Sri Lanka’s Supreme Court on Tuesday dismissed all the petitions challenging the poll date fixed by the Election Commission, and the gazette issued by President Gotabaya Rajapaksa dissolving Parliament.
The Election Commission had earlier fixed all-island parliamentary elections to be held on April 25. In the wake of the COVID-19 pandemic, the EC postponed the general polls to June 20. However, Opposition parties and civil society representatives challenged the revised date, through at least eight petitions, flagging possible public health risks in holding polls amid the COVID-19 pandemic. As of Tuesday evening, Sri Lanka has reported 1,643 cases, 823 recoveries and 11 deaths.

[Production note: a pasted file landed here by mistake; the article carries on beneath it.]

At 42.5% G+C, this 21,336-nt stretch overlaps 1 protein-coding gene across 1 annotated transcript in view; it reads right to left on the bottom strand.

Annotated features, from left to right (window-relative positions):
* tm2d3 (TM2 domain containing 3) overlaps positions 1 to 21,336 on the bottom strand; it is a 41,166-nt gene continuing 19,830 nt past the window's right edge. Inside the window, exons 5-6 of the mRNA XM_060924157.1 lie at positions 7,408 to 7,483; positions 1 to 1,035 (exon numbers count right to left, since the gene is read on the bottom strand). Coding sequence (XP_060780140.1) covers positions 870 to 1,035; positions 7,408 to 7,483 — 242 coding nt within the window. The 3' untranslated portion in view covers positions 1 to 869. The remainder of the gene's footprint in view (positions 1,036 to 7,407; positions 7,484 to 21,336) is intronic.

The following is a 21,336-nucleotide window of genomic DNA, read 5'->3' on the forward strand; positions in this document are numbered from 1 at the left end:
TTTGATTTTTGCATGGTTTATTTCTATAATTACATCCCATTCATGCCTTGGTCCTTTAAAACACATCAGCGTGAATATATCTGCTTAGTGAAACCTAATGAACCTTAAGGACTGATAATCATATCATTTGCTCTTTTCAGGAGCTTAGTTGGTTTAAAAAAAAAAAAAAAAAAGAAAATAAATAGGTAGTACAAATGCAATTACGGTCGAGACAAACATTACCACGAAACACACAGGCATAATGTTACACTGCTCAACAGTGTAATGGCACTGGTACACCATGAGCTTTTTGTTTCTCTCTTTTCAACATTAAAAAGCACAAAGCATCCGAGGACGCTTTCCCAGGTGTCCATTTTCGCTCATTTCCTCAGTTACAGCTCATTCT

The EC is expected to convene soon to decide on a new poll date. “We have already told the Court that the Commission will be able to hold polls only after public health authorities tell us it is safe to do so,” said Ratnajeevan Hoole, an Election Commissioner. “Once health officials clear this, we will need at least 60 to 70 days’ time to make poll arrangements,” he told The Hindu, following the Supreme Court’s ruling.
Further, the petitioners also sought relief on the President’s March 2 proclamation dissolving Parliament and calling snap polls. Citing Article 70 (5) of Sri Lanka’s Constitution, they argued the Parliament had to be summoned not later than three months after the proclamation dissolving the House – by June 2, that is — to avert a “constitutional crisis”. After hearing the case for 10 full days, the apex court on Tuesday dismissed all the petitions, as well as the preliminary objections raised by the respondents. The apex court is yet to give reasons for its decision.
Speaking to media persons after the ruling, senior lawyer and former parliamentarian M.A. Sumanthiran, who appeared for one of the petitioners, said: “The struggle to restore democracy will continue.”